Electrically Tunable and Dramatically Enhanced Valley-Polarized Emission of Monolayer WS2 at Room Temperature with Plasmonic Archimedes Spiral Nanostructures

Wei-Hsiang Lin1, Pin Chieh Wu2, Hamiddreza Akbari1, George R. Rossman3, Nai-Chang Yeh4, Harry A. Atwater1

1 Department of Applied Physics, California Institute of Technology, Pasadena, California 91125, United States

2 Department of Photonics, National Cheng Kung University, Tainan 70101, Taiwan

3 Division of Geological and Planetary Sciences, California Institute of Technology, Pasadena, California 91125, United States

4 Department of  Physics, California Institute of Technology, Pasadena, California 91125, United States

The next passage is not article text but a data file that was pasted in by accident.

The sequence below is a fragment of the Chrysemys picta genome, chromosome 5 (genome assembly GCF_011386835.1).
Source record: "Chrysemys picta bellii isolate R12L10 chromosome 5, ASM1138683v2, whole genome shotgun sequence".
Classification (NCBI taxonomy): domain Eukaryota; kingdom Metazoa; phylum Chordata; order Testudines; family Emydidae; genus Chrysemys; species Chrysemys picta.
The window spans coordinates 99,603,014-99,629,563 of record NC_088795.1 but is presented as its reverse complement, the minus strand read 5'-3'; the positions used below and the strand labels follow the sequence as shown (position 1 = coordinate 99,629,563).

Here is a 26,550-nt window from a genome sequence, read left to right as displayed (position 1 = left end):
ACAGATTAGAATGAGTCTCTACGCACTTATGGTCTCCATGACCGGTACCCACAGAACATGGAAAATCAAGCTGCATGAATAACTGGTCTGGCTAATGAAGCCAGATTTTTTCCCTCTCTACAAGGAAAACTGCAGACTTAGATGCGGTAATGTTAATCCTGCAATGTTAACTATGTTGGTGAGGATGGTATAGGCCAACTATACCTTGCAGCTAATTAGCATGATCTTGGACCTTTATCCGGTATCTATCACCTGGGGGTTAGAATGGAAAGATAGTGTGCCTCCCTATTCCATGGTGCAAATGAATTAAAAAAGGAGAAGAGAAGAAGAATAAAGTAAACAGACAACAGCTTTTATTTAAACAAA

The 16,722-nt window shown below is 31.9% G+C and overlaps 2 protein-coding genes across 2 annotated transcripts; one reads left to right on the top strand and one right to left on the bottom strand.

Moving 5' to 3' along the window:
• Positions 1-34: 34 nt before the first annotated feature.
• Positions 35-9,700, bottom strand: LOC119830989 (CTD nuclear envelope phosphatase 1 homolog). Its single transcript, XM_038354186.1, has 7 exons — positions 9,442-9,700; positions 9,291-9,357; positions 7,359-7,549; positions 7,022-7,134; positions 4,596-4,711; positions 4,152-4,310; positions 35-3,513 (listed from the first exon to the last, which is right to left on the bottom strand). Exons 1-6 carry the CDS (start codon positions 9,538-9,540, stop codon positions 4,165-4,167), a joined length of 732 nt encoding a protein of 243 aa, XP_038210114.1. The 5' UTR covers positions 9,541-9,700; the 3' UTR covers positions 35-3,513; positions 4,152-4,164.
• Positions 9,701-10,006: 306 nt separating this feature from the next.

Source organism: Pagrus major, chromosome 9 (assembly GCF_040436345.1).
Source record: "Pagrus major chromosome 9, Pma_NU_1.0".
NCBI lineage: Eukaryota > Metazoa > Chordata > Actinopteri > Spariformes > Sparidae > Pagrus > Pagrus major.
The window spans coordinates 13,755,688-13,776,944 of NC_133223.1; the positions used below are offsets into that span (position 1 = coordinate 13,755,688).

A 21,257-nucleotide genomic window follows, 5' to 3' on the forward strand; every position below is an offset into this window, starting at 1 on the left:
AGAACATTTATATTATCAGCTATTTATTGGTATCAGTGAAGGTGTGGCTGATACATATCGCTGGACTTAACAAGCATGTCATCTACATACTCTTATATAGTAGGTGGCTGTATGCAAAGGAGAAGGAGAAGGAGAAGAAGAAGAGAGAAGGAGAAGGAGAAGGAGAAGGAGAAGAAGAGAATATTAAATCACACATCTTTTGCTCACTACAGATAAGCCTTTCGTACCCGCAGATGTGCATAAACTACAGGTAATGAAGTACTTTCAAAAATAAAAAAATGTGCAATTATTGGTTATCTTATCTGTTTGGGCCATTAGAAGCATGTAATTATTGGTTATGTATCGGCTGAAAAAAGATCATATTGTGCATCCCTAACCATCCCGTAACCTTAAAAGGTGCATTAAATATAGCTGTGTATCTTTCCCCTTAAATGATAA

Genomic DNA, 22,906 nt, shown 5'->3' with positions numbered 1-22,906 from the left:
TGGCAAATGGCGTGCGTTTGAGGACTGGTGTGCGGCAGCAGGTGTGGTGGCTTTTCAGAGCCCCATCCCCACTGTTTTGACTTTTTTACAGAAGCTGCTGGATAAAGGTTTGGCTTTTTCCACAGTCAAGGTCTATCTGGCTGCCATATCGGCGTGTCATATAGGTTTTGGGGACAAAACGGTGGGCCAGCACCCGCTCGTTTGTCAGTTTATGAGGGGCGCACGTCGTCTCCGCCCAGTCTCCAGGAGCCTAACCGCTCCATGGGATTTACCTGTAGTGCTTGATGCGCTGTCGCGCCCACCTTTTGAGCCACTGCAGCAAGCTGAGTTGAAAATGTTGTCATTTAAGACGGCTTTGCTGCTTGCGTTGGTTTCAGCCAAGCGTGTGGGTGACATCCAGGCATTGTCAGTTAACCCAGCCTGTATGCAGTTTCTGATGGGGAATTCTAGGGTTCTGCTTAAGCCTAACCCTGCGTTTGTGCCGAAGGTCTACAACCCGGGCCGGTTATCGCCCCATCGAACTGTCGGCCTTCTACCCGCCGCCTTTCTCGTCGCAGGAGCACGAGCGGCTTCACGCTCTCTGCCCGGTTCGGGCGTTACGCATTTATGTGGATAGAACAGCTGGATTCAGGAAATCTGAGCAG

Monolayer transition metal dichalcogenides (TMDs) have intrinsic valley degrees of freedom, making them appealing for exploiting valleytronic applications in information storage and processing. WS2 monolayer possesses two inequivalent valleys in the Brillouin zone, each valley coupling selectively with a circular polarization of light. The degree of valley polarization (DVP) under the excitation of circularly polarized light (CPL) is a parameter that determines the purity of valley polarized photoluminescence (PL) of monolayer WS2. Here efficient tailoring of valley-polarized PL from monolayer WS2 at room temperature (RT) through surface plasmon–exciton interactions with plasmonic Archimedes spiral (PAS) nanostructures is reported. The DVP of WS2 at RT can be enhanced from <5% to 40% and 50% by using 2 turns (2T) and 4 turns (4T) of PAS, respectively. Further enhancement and control of excitonic valley polarization is demonstrated by electrostatically doping monolayer WS2. For CPL on WS2–2TPAS heterostructures, the 40% valley polarization is enhanced to 70% by modulating the carrier doping via a backgate, which may be attributed to the screening of momentum-dependent long-range electron–hole exchange interactions. The manifestation of electrically tunable valley-polarized emission from WS2–PAS heterostructures presents a new strategy toward harnessing valley excitons for application in ultrathin valleytronic devices.